Publication year: 2019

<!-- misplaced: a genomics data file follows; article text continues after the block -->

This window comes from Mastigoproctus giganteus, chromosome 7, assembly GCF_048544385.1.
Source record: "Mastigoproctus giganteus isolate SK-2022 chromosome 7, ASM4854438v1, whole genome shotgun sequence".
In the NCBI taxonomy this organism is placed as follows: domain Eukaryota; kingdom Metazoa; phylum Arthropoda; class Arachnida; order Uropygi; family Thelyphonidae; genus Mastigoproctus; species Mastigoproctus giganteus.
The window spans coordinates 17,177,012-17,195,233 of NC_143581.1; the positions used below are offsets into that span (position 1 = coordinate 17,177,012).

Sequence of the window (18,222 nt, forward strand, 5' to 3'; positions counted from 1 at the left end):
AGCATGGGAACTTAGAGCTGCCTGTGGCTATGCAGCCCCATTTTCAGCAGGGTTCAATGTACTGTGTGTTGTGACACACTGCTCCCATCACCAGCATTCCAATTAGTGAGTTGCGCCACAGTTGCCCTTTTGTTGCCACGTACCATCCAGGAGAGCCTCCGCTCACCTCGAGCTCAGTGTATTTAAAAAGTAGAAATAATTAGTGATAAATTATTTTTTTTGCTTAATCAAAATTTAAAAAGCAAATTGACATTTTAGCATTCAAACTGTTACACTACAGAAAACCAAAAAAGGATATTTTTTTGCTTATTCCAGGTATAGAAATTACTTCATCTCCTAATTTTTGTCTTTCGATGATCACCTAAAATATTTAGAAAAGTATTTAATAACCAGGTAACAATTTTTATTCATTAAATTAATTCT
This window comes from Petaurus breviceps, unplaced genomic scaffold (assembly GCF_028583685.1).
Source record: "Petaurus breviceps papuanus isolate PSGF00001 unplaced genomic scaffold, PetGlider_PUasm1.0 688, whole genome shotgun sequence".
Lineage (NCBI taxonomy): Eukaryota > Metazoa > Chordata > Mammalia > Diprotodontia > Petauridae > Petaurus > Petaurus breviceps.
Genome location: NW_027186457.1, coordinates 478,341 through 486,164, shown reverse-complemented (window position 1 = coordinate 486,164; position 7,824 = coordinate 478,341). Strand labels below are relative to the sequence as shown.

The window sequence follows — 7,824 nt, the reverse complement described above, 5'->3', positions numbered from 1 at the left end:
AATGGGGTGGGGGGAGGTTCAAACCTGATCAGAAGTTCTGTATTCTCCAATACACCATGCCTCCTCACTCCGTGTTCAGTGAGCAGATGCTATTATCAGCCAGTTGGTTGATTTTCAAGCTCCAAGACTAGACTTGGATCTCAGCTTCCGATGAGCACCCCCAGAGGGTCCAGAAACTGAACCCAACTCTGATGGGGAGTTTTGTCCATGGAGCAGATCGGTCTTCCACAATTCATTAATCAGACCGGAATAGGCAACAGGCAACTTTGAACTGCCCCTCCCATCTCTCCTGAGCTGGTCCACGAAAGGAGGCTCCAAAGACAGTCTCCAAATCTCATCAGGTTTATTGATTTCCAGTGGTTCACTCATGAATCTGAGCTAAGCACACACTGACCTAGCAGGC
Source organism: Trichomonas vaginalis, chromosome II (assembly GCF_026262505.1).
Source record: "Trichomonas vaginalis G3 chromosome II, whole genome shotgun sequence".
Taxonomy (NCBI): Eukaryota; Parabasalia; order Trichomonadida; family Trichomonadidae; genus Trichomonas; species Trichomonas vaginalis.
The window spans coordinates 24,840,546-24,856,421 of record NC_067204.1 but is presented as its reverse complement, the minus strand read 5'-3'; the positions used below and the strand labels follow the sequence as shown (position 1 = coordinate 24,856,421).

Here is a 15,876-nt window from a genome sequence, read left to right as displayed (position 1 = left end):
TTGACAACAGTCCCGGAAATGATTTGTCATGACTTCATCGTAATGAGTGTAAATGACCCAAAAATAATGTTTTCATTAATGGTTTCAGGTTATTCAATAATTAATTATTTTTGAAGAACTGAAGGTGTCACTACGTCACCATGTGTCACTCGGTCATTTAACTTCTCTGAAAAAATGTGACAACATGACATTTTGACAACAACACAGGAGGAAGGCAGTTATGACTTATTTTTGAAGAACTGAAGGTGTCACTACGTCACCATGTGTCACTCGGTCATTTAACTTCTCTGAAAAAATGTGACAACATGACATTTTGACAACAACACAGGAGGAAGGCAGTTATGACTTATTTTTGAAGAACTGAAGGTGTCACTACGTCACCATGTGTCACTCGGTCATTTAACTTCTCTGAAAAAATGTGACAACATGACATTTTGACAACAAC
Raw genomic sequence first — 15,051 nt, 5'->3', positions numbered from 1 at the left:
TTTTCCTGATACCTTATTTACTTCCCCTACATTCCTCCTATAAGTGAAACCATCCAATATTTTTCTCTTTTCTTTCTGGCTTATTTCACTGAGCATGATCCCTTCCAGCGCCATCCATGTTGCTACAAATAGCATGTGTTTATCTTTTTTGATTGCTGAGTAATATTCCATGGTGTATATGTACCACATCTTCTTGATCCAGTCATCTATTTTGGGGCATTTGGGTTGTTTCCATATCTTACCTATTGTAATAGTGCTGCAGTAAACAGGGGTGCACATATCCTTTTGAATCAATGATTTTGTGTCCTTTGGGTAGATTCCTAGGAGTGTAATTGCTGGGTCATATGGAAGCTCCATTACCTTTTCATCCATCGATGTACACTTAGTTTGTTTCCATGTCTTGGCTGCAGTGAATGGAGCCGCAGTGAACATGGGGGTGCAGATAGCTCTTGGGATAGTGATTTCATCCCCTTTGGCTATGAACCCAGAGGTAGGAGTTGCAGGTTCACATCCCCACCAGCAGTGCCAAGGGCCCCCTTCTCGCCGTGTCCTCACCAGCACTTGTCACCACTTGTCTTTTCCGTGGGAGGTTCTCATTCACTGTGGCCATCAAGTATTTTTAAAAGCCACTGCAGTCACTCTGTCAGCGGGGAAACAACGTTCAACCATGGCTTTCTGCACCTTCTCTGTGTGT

This paper explores the second-order cybernetic relationship that emerges between technical systems employed within digital cultural production and the potentials for cultural shifts through exploring the architecture and interfaces of information and knowledge sharing systems. This work makes new contributions to understanding not only the role of digital technologies in cultural production but also the role of digital technologies in the formation of the modern digital subject. Through this exploration this contribution argues that these technologies are turning the subject against legal and cultural norms and toward sharing cultures as the experience with digital technology undermines legal and cultural mandates.